Amazon’s recruiting system is biased towards men.
Who says? The company itself
Having incorporated Artificial Intelligence technology in its systems and software, Amazon has been making waves in its industry. It is the only business known for making the best use of technology to provide its customers with the convenience it guarantees.
Highly efficient systems and software remain a major part of all its departments including the Human Resources. One of its computer programs have been specifically designed to swift through and filter out resumes for relevant job vacancies. The program has been built to lessen the burden of the staff who were previously required to go through thousands of resumes in a day. Hence, the tool is a major lifesaver, however; here comes the twist.
The system’s biased!
It is recently that Amazon’s team realized that their machine-learning software doesn’t prefer females for technical jobs. The reason lies in how the machine is made to function. The computer system obviously does not have a mind of its own hence, it definitely cannot leave behind women on purpose.
Then how did this bias creep in?
The software has been designed to make judgments by means of observing patterns in resume submissions made over the past 10 years. Since the technical field, at that time, was mostly dominated by men, hence the same is reflected in the results provided by the system today.
The Artificial Intelligence software is made to sift through the resumes and rate them on a scale of one to five, five being the highest. However; since the system has taught itself that male candidates are preferable for technical jobs, it automatically eliminates the resumes that contain the word ‘women’. As a result, any resume mentioning that the person has been a part of the ‘Women’s Football Team’ or have studied from ‘The Women’s College’ is discarded.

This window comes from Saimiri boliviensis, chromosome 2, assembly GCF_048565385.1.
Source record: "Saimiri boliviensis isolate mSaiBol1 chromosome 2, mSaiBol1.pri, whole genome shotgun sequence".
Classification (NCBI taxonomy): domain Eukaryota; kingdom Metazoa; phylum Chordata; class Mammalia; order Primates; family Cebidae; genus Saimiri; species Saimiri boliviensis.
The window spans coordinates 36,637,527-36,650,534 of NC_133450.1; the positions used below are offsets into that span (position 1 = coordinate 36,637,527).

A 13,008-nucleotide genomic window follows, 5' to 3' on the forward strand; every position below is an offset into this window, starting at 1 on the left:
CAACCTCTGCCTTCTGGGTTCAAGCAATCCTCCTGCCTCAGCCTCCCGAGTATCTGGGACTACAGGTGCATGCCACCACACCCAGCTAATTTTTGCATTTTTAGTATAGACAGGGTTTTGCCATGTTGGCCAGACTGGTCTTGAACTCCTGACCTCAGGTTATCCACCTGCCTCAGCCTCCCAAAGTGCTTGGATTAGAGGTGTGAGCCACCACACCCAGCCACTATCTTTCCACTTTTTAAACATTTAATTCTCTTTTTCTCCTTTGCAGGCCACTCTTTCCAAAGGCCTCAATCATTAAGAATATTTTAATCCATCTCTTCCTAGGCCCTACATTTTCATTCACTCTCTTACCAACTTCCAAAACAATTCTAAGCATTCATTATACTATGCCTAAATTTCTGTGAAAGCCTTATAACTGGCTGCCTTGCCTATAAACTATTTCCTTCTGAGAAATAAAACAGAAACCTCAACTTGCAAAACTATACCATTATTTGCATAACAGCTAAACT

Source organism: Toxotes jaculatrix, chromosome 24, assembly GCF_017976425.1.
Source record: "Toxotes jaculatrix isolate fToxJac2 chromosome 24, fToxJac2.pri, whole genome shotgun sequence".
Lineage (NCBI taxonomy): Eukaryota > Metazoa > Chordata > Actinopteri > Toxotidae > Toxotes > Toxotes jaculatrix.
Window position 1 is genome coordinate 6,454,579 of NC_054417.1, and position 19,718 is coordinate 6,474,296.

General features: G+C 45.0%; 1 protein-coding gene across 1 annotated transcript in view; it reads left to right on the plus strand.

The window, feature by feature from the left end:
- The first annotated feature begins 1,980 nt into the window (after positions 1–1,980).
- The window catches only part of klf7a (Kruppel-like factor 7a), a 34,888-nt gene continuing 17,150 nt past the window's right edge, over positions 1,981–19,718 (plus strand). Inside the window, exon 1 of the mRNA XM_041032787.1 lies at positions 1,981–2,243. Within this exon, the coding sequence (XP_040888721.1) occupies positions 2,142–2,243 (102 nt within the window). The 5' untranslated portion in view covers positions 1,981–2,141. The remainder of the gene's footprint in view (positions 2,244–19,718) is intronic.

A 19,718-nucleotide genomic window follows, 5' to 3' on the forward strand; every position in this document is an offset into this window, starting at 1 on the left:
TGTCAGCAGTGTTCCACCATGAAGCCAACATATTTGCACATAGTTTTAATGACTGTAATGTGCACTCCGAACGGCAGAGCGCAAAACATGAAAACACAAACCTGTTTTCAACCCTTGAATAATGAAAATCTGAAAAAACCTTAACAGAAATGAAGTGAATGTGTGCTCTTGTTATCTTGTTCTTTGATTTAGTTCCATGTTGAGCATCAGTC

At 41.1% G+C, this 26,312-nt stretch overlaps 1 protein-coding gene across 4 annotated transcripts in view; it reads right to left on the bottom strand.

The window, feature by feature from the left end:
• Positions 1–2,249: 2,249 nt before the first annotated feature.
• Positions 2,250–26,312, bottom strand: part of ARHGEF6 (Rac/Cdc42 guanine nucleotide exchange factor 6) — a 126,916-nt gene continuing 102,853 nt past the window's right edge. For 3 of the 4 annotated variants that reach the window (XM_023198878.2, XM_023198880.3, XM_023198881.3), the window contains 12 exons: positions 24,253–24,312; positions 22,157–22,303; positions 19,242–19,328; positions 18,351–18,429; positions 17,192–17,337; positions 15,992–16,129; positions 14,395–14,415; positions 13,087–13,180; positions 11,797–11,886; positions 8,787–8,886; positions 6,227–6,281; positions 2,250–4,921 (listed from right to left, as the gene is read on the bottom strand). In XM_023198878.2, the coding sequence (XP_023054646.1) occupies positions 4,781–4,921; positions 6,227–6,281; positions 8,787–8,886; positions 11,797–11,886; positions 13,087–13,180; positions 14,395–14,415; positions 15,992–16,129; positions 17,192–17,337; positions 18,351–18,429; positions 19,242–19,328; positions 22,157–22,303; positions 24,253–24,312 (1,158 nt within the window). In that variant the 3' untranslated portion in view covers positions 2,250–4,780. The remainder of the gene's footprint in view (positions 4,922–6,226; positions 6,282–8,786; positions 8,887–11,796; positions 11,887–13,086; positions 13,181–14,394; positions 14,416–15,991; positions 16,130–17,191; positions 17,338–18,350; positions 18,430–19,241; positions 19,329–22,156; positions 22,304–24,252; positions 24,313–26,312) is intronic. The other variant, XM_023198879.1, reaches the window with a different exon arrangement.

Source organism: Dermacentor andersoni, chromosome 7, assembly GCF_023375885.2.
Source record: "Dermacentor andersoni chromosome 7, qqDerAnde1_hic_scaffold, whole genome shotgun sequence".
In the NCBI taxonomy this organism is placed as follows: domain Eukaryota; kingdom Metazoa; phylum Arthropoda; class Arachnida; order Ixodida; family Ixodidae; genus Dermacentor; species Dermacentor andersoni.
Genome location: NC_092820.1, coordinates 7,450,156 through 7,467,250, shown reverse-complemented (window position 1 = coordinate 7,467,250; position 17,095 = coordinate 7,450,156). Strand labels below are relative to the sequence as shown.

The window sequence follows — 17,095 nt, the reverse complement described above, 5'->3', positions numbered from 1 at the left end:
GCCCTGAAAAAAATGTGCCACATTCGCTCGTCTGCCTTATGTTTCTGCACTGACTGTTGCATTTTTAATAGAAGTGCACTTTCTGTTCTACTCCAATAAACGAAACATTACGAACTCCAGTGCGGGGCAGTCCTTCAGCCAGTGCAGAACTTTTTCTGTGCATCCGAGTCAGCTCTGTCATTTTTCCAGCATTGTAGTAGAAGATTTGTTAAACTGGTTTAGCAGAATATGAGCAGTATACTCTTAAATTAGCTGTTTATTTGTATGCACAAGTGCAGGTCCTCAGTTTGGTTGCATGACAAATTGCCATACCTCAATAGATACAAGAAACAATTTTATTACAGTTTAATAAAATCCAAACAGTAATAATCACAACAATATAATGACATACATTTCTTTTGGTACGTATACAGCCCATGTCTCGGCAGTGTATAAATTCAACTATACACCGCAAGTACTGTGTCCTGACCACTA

The software has been edited to make it work in a neutral manner, however; no one can guarantee success in this regards. The system, based on Artificial Intelligence, is capable of finding other ways of following the trend it has set in the past.
When asked from the team regarding the concern, the following statement came out, “the program was never used by Amazon recruiters to evaluate candidates.”No further elaboration was given in this regard, however; it was mentioned that the recruiters always look at the recommendations, given by the machine, before moving on to the next phase of the process.
How heavily the company relies on the system, no one can tell. Nevertheless, one thing’s for sure, actions speak louder than words. Unlike all other major corporates including Facebook, Microsoft, and Google; Amazon does not disclose the gender breakdown of its technical workforce.
Making use of Artificial Intelligence is good but depending on it should never be the case.
“I certainly would not trust any Artificial Intelligence system today to make a hiring decision on its own. The technology is just not ready yet,”
says John Jersin, Vice President LinkedIn Talent Solutions.
Now, only trends in Amazon’s recruiting process can prove how well they stand by their statement when saying that the system has been neutralized and the team has a low relianc